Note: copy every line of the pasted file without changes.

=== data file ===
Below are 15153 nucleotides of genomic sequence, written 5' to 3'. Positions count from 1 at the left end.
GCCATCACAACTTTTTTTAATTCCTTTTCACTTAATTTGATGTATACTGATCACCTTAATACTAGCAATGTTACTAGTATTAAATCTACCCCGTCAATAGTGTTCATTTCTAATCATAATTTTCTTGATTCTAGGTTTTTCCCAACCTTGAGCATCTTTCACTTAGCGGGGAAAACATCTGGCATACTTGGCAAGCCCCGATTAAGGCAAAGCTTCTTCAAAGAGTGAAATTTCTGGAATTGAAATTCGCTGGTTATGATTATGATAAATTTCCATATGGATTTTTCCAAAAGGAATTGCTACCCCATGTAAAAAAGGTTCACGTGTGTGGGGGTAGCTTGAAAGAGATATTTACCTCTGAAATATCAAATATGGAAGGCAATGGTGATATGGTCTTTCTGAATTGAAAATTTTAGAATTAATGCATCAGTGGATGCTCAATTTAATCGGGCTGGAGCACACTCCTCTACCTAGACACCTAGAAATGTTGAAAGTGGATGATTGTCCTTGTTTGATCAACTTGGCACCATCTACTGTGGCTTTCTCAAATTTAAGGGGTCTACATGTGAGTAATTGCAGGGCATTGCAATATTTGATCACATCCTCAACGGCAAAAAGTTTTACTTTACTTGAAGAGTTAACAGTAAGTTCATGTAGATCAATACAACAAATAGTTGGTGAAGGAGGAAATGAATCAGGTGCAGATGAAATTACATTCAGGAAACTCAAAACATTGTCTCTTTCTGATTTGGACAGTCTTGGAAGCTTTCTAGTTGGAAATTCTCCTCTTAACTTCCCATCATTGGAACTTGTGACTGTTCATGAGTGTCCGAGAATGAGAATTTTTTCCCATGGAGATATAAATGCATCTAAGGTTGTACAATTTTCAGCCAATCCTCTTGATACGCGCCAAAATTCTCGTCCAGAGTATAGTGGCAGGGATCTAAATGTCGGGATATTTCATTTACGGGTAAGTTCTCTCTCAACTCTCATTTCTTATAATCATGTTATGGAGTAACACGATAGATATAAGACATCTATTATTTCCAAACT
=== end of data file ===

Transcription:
Below are 15153 nucleotides of genomic sequence, written 5' to 3'. Positions count from 1 at the left end.
GCCATCACAACTTTTTTTAATTCCTTTTCACTTAATTTGATGTATACTGATCACCTTAATACTAGCAATGTTACTAGTATTAAATCTACCCCGTCAATAGTGTTCATTTCTAATCATAATTTTCTTGATTCTAGGTTTTTCCCAACCTTGAGCATCTTTCACTTAGCGGGGAAAACATCTGGCATACTTGGCAAGCCCCGATTAAGGCAAAGCTTCTTCAAAGAGTGAAATTTCTGGAATTGAAATTCGCTGGTTATGATTATGATAAATTTCCATATGGATTTTTCCAAAAGGAATTGCTACCCCATGTAAAAAAGGTTCACGTGTGTGGGGGTAGCTTGAAAGAGATATTTACCTCTGAAATATCAAATATGGAAGGCAATGGTGATATGGTCTTTCTGAATTGAAAATTTTAGAATTAATGCATCAGTGGATGCTCAATTTAATCGGGCTGGAGCACACTCCTCTACCTAGACACCTAGAAATGTTGAAAGTGGATGATTGTCCTTGTTTGATCAACTTGGCACCATCTACTGTGGCTTTCTCAAATTTAAGGGGTCTACATGTGAGTAATTGCAGGGCATTGCAATATTTGATCACATCCTCAACGGCAAAAAGTTTTACTTTACTTGAAGAGTTAACAGTAAGTTCATGTAGATCAATACAACAAATAGTTGGTGAAGGAGGAAATGAATCAGGTGCAGATGAAATTACATTCAGGAAACTCAAAACATTGTCTCTTTCTGATTTGGACAGTCTTGGAAGCTTTCTAGTTGGAAATTCTCCTCTTAACTTCCCATCATTGGAACTTGTGACTGTTCATGAGTGTCCGAGAATGAGAATTTTTTCCCATGGAGATATAAATGCATCTAAGGTTGTACAATTTTCAGCCAATCCTCTTGATACGCGCCAAAATTCTCGTCCAGAGTATAGTGGCAGGGATCTAAATGTCGGGATATTTCATTTACGGGTAAGTTCTCTCTCAACTCTCATTTCTTATAATCATGTTATGGAGTAACACGATAGATATAAGACATCTATTATTTCCAAACT